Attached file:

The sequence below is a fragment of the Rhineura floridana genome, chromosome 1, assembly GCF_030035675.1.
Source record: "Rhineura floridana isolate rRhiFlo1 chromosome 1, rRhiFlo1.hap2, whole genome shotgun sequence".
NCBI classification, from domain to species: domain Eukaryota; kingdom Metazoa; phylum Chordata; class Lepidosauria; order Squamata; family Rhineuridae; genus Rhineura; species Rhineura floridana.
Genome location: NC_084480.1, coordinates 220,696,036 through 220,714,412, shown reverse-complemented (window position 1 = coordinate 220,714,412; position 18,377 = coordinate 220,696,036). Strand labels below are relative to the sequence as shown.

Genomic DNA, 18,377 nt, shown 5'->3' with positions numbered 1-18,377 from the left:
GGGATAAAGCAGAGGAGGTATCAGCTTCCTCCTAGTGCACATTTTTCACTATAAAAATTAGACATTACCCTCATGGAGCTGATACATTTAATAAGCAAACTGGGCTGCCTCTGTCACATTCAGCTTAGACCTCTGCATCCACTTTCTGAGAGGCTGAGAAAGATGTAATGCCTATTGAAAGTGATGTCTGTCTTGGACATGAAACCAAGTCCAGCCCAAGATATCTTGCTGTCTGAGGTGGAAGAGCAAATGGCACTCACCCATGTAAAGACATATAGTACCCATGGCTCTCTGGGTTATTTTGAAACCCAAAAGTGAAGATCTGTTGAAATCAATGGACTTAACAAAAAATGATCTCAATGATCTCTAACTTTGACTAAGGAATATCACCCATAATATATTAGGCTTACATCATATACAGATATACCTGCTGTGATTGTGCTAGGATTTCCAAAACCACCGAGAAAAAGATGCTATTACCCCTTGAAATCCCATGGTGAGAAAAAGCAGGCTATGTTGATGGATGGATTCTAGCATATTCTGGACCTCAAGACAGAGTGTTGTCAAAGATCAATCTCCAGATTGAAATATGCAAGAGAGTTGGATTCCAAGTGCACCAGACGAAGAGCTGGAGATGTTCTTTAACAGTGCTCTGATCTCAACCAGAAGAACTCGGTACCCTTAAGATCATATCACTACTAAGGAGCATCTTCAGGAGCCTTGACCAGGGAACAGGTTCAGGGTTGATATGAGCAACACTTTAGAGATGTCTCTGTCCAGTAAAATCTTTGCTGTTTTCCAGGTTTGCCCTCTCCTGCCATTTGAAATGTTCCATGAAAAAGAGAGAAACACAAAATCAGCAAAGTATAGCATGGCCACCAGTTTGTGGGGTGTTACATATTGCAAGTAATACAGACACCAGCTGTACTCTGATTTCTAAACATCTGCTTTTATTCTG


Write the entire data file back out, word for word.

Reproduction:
The sequence below is a fragment of the Rhineura floridana genome, chromosome 1, assembly GCF_030035675.1.
Source record: "Rhineura floridana isolate rRhiFlo1 chromosome 1, rRhiFlo1.hap2, whole genome shotgun sequence".
NCBI classification, from domain to species: domain Eukaryota; kingdom Metazoa; phylum Chordata; class Lepidosauria; order Squamata; family Rhineuridae; genus Rhineura; species Rhineura floridana.
Genome location: NC_084480.1, coordinates 220,696,036 through 220,714,412, shown reverse-complemented (window position 1 = coordinate 220,714,412; position 18,377 = coordinate 220,696,036). Strand labels below are relative to the sequence as shown.

Genomic DNA, 18,377 nt, shown 5'->3' with positions numbered 1-18,377 from the left:
GGGATAAAGCAGAGGAGGTATCAGCTTCCTCCTAGTGCACATTTTTCACTATAAAAATTAGACATTACCCTCATGGAGCTGATACATTTAATAAGCAAACTGGGCTGCCTCTGTCACATTCAGCTTAGACCTCTGCATCCACTTTCTGAGAGGCTGAGAAAGATGTAATGCCTATTGAAAGTGATGTCTGTCTTGGACATGAAACCAAGTCCAGCCCAAGATATCTTGCTGTCTGAGGTGGAAGAGCAAATGGCACTCACCCATGTAAAGACATATAGTACCCATGGCTCTCTGGGTTATTTTGAAACCCAAAAGTGAAGATCTGTTGAAATCAATGGACTTAACAAAAAATGATCTCAATGATCTCTAACTTTGACTAAGGAATATCACCCATAATATATTAGGCTTACATCATATACAGATATACCTGCTGTGATTGTGCTAGGATTTCCAAAACCACCGAGAAAAAGATGCTATTACCCCTTGAAATCCCATGGTGAGAAAAAGCAGGCTATGTTGATGGATGGATTCTAGCATATTCTGGACCTCAAGACAGAGTGTTGTCAAAGATCAATCTCCAGATTGAAATATGCAAGAGAGTTGGATTCCAAGTGCACCAGACGAAGAGCTGGAGATGTTCTTTAACAGTGCTCTGATCTCAACCAGAAGAACTCGGTACCCTTAAGATCATATCACTACTAAGGAGCATCTTCAGGAGCCTTGACCAGGGAACAGGTTCAGGGTTGATATGAGCAACACTTTAGAGATGTCTCTGTCCAGTAAAATCTTTGCTGTTTTCCAGGTTTGCCCTCTCCTGCCATTTGAAATGTTCCATGAAAAAGAGAGAAACACAAAATCAGCAAAGTATAGCATGGCCACCAGTTTGTGGGGTGTTACATATTGCAAGTAATACAGACACCAGCTGTACTCTGATTTCTAAACATCTGCTTTTATTCTG